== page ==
dd (Disk Dump)

dd (Disk Dump) is a powerful UNIX utility that allows you to copy all or part of a disk in blocks of bytes (the small storage unit of a filesystem). Unlike the « cp » command, the « dd » command allows you to reproduce disk blocks.

Data loss is a disaster, it will have a financial impact on businesses and as a system administrator it can take a toll on your job. So backing up data is a very important thing that you must do as a system administrator.

In this article we will see 7 practical examples of using the dd command to back up the Linux system.

Be careful about using the dd command as you may lose your data.

Copy one disk partition to another on the same disk :

[root@server ~]# dd if=/dev/sdb1 of=/dev/sdb2 bs=512

-if (Input File): indicates the source, ( sdb1 partition in the example above)

-of (Output File): indicates the destination ( sdb2 in the example above)

-bs (Block Size): Indicates the size of the block.

You can also add the parameter « conv = noerror » which allows to continue even in case of error :

[root@server ~]# dd if=/dev/sdb1 of=/dev/sdb2 bs=512 conv=noerror

Remember to change the UUID of one of the partitions to avoid conflict because copying another partition to one partition also copies the UUID. Below are the UUIDs of the two partitions after copying the data :

[root@server ~]# blkid 
/dev/sdb1: UUID="083604d6-ed62-43fe-8d49-3f830ba22bb3" TYPE="ext4" 
/dev/sdb2: UUID="083604d6-ed62-43fe-8d49-3f830ba22bb3" TYPE="ext4"
/dev/sdc1: UUID="083604d6-ed62-43fe-8d49-3f830ba22bb3" TYPE="xfs"
/dev/sde1: UUID="u4M1vo-z01R-4UGk-pz4V-pDOz-dLwK-c1N0Jc" TYPE="LVM2_member"

You can change the UUID with the tune2fs command :

[root@server ~]# tune2fs -U random /dev/sdb2
[root@server ~]# blkid 
/dev/sdb1: UUID="083604d6-ed62-43fe-8d49-3f830ba22bb3" TYPE="ext4" 
/dev/sdb2: UUID="4f282bb3-6dd5-4032-8dd7-0c5dd5cfa8cc" TYPE="ext4"

Copy one disk partition to another on another disk :

[root@server ~]# dd if=/dev/sde1 of=/dev/sdf1

Remember to change the UUID of one of the partitions to avoid the conflict.

Clone an entire hard drive :

We will copy the entire disk (sde) to another (sdf) :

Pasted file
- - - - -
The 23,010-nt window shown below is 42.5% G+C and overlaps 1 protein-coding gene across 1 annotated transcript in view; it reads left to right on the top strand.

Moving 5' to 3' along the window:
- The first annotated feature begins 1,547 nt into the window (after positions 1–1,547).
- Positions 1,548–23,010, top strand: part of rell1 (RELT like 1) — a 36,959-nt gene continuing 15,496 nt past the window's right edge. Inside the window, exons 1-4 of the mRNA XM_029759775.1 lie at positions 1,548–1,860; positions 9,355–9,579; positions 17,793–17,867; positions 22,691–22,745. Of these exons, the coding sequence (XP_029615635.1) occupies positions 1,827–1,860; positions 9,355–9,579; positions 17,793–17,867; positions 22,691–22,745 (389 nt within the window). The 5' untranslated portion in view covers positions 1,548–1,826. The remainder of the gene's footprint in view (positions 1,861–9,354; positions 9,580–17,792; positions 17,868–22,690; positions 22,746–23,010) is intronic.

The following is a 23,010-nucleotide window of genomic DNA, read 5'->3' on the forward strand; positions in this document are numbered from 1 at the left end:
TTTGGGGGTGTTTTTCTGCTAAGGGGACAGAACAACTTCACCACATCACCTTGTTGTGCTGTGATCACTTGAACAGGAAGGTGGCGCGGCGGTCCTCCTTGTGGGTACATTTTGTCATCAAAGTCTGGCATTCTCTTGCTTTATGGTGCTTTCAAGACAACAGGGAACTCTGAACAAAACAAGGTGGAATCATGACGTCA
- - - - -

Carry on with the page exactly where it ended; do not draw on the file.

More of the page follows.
[root@server ~]# dd if=/dev/sde of=/dev/sdf conv=noerror

Create an image of a disc :

Instead of copying one disk to another, you can also create an image of a disk and save it to storage media to restore it afterwards. I will take a practical example so that you can understand :

I have /dev/sdg disk (which size is 20G) in which I created /dev/sdg1 partition whose size is 500MB :

[root@server ~]# lsblk
sdg    8:96  0  20G   0  disk
└─sdg1 8:97  0  500M 0  part

After creating a filesystem (here ext4) on the partition and mounting it (on / data), I put some data in it to make sure the restore will be successful :

[root@server ~]# cp -r /etc/ /data
[root@server ~]# ls -lh /data/
total 5K
drwxr-xr-x. 76 root root 5,0K 16 juin  00:45 etc

Now I create an image of the /dev/sdg disk and put it in the root / :

[root@server ~]# dd if=/dev/sdg of=/image.iso

The image was successfully created :

[root@server ~]# du -sh /image.iso
2,0G    /image.iso

Note that the size of the iso image equals the disk size (20G) and not the partition size (500M) because I have imaged the entire disk and not just the partition.

I will now restore this image to a new /dev/sdd drive :

[root@server ~]# lsblk
sdb 8:16 0 20G 0 disk
├─sdb1 8:17 0 5G 0 part
sdd 8:48 0 20G 0 disk

I will now check the restoration status :

[root@server ~]# lsblk
sdd               8:48   0   20G  0 disk
└─sdd1            8:49   0  500M  0 part

As you can see the sdd1 partition was created automatically with a size of 500MB exactly like that of sdg1.

And the data has been restored :

[root@server ~]# mount /dev/sdd1 /data/
[root@server ~]# ls -lh /data/
total 18K
drwxr-xr-x. 76 root root 5,0K 16 juin 00:45 etc

Back up the MBR of a hard drive :

The size of the MBR is 512 bytes, the command below copies the first 512 bytes of the disk and saves them in a file named MBR :

[root@server ~]# dd if=/dev/sdg of=/MBR bs=512 count=1

count = 1: count indicates the number of blocks (here we have indicated a single block)

Save the boot loader of a hard drive:

The boot loader is located in the first 446 bytes so :

[root@server ~]# dd if=/dev/sdg of=/Bootloader bs=446 count=1

Back up the partition table of a hard drive :

The size of the partition table is 64 bytes and located after the 446 bytes of the boot loader so you have to tell the « dd » command to avoid the first 446 bytes. This is possible with the skip option :

[root@server ~]# dd if=/dev/sdg of=/PartitionTable bs=64 count=1 skip=446